Environmental, Social and Governance (ESG) Consulting
Consulting services and advice to help you manage Environmental, Social and Governance (ESG) considerations, risks and opportunities.
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With 2020 officially over, RPS reflects on how these ESG topics evolved in the U.S. over the course of the year, influencing the outlook for 2021. Although COVID threw a wrench into how the year unfolded, we still saw developments in all these areas, and COVID itself forced businesses to accelerate certain ESG trends, particularly with respect to human capital.
Increase in Extreme Weather Events
2020 brought significant extreme weather events that revealed the potential magnitude of annual impacts posed by climate change. Last year in the U.S., we witnessed:
Capital has been increasingly funneled to ESG-oriented funds over the past decade. A 2020 socially responsible investing trends report published by the U.S. Forum for Sustainable and Responsible Investment (US SIF) found that U.S. assets under management using sustainable investing strategies grew from $12 trillion in 2018 to just over $17 trillion in 2020, and according to Morningstar data, Q2 2020 flows more than doubled to $54.6 billion; COVID may have highlighted the importance of sustainable and resilient business models, spurring increased capital flow to vehicles that account for and reward such practices.
The Principles for Responsible Investment (PRI) reported 662 new signatories during 2019-20, a 28% increase over the previous year. The Sustainability Accounting Standards Board (SASB) stated that more than 170 investor organizations managing $55 trillion in assets now formally support its materiality standards. Finally, the Task Force for Climate-Related Financial Disclosures (TCFD) saw 613 new supporters in 2020, compared to 375 in 2019.
Following widespread protests following the death of George Floyd, many businesses responded issuing statements committing themselves to reduce economic inequities in society as well as advancing diversity and inclusion initiatives within all levels of their business. As the demographics of the business world continue to evolve, diversity and inclusion is seen to have financial business value by increasing employee engagement, driving innovation, and boosting corporate reputation. 2020 brought a renewed emphasis to diversity and inclusion efforts that should continue into the future.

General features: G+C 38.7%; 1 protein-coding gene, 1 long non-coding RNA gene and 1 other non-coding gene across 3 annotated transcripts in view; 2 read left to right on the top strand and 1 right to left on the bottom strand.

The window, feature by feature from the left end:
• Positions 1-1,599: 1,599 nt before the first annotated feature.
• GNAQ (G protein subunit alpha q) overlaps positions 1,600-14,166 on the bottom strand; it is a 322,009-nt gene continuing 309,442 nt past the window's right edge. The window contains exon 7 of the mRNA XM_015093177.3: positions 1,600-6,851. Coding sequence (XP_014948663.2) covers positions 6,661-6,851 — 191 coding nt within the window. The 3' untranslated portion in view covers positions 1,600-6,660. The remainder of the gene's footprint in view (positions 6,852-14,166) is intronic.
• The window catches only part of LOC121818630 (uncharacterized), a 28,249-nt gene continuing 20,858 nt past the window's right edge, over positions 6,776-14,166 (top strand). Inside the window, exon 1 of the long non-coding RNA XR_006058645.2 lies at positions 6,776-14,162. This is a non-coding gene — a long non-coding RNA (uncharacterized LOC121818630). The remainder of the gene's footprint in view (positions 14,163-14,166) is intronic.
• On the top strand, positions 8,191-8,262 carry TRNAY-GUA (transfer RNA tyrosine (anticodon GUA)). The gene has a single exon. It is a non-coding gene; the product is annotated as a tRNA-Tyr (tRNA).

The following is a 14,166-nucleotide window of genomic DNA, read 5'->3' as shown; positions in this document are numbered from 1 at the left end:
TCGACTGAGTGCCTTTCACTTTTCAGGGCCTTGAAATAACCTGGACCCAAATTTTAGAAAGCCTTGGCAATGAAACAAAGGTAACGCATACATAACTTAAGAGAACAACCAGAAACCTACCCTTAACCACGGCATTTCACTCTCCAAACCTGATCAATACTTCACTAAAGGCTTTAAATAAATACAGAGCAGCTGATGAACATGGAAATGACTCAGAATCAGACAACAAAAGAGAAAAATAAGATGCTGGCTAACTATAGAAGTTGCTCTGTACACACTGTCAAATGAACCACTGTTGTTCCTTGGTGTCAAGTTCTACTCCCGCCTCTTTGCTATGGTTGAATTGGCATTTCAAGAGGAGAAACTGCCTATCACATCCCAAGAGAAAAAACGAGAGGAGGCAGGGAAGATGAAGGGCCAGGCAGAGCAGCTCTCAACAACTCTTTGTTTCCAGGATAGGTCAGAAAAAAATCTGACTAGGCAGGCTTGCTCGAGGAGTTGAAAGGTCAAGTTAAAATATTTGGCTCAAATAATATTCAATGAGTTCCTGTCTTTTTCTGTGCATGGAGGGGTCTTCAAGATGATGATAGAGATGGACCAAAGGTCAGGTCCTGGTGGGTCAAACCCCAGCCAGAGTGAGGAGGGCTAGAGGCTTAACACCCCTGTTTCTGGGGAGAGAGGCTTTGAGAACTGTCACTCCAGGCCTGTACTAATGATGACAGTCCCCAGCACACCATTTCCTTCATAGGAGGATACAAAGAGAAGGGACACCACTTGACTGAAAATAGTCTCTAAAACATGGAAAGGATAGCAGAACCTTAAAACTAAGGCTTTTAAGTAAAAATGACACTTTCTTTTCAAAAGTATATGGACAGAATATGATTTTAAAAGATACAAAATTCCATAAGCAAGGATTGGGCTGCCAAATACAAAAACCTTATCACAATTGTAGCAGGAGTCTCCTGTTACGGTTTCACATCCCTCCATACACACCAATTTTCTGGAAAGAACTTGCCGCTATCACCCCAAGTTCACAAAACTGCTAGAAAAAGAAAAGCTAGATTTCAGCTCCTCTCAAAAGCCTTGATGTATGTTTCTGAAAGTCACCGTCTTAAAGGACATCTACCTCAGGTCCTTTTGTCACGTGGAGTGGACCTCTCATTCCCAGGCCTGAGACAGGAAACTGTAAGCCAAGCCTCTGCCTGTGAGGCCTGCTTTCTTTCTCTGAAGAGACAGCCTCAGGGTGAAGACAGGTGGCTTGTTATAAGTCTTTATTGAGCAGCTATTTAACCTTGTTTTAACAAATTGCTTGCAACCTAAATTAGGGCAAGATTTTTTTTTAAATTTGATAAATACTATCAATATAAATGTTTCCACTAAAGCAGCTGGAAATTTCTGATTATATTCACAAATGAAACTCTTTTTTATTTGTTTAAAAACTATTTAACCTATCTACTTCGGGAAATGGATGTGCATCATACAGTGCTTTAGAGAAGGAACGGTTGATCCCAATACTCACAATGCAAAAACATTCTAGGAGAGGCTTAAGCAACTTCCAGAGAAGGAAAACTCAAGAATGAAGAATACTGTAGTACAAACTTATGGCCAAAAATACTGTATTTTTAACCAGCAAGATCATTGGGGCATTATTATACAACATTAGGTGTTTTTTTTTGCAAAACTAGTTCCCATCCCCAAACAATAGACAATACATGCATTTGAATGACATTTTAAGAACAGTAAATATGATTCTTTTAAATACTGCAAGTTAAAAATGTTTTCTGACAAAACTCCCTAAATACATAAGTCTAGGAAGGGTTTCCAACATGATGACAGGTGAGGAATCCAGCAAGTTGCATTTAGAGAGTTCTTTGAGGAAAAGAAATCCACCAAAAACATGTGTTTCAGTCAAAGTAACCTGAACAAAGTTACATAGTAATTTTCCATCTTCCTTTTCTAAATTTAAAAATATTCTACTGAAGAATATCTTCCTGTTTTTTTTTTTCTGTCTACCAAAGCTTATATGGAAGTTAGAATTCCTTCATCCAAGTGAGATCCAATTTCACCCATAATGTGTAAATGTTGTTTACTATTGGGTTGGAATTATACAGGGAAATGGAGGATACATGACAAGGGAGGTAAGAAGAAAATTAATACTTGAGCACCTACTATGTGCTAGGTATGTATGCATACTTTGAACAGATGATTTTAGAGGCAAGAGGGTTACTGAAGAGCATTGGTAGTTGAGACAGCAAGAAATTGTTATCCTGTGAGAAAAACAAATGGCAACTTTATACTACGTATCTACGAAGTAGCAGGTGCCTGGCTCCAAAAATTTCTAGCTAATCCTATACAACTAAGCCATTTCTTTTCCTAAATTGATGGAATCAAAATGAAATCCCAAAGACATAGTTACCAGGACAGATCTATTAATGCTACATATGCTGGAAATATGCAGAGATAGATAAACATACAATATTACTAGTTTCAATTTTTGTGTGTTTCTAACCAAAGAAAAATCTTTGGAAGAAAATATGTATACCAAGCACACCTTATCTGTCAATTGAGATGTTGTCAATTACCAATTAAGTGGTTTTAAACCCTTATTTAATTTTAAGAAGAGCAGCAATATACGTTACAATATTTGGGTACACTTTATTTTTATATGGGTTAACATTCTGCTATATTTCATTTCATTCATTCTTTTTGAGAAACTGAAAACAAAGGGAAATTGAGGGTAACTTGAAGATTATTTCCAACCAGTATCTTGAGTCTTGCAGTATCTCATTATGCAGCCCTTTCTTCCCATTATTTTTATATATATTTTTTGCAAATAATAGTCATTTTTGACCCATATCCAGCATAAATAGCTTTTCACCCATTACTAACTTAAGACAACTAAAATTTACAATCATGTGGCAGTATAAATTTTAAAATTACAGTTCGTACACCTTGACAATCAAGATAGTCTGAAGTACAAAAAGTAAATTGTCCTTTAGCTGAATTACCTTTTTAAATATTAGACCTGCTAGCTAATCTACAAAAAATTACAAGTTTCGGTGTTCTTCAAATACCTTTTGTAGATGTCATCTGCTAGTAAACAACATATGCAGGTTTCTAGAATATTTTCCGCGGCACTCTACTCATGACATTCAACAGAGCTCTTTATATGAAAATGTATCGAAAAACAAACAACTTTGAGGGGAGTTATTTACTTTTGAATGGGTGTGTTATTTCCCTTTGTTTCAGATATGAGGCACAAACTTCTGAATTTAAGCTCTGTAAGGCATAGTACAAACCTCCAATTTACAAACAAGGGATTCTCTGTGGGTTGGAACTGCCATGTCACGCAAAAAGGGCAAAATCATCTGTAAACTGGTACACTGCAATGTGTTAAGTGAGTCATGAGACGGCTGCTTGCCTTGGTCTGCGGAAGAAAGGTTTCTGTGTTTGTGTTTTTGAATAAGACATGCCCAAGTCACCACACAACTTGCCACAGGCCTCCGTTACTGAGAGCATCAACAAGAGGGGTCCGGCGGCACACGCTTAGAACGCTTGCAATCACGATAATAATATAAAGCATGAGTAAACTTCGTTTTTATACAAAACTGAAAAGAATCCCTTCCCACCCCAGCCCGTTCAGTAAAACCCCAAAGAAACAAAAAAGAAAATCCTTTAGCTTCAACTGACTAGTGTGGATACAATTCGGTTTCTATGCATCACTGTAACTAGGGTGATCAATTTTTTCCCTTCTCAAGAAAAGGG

Reflecting on the trends of 2020, we anticipate similar macro trends to continue in 2021.
Continued COVID-19 fallout
No one predicted a global pandemic as potential negative macro-economic factor prior to the emergence of the coronavirus. The coronavirus fallout will likely continue through 2021, including bankruptcies, unemployment rate changes, continued remote working, supply chain resiliency planning, and changes to the real estate industry, to name a few. Variant strains may also produce new ripple effects, prolonging complete recovery. However, the business world has largely figured out how to navigate the current challenges and keep the economy moving, and with the COVID-19 vaccine distribution underway, the major business disruptions caused by the virus are likely nearing an end.
ESG integration into financial asset management vehicles is expanding and here to stay. Investor pressure, consumer preferences, and regulatory changes will likely drive financial institutions to continue increasing ESG integration. Continued alignment of different disclosure frameworks to create uniform disclosures will be key to streamline disclosure processes for corporations and information gathering for investors.
RPS is monitoring these trends and we have applied our technical expertise internally to strengthen the sustainability of our own business. 2021 presents as many opportunities as challenges and we are focused on our key stakeholders: our people, our clients, and our investors.
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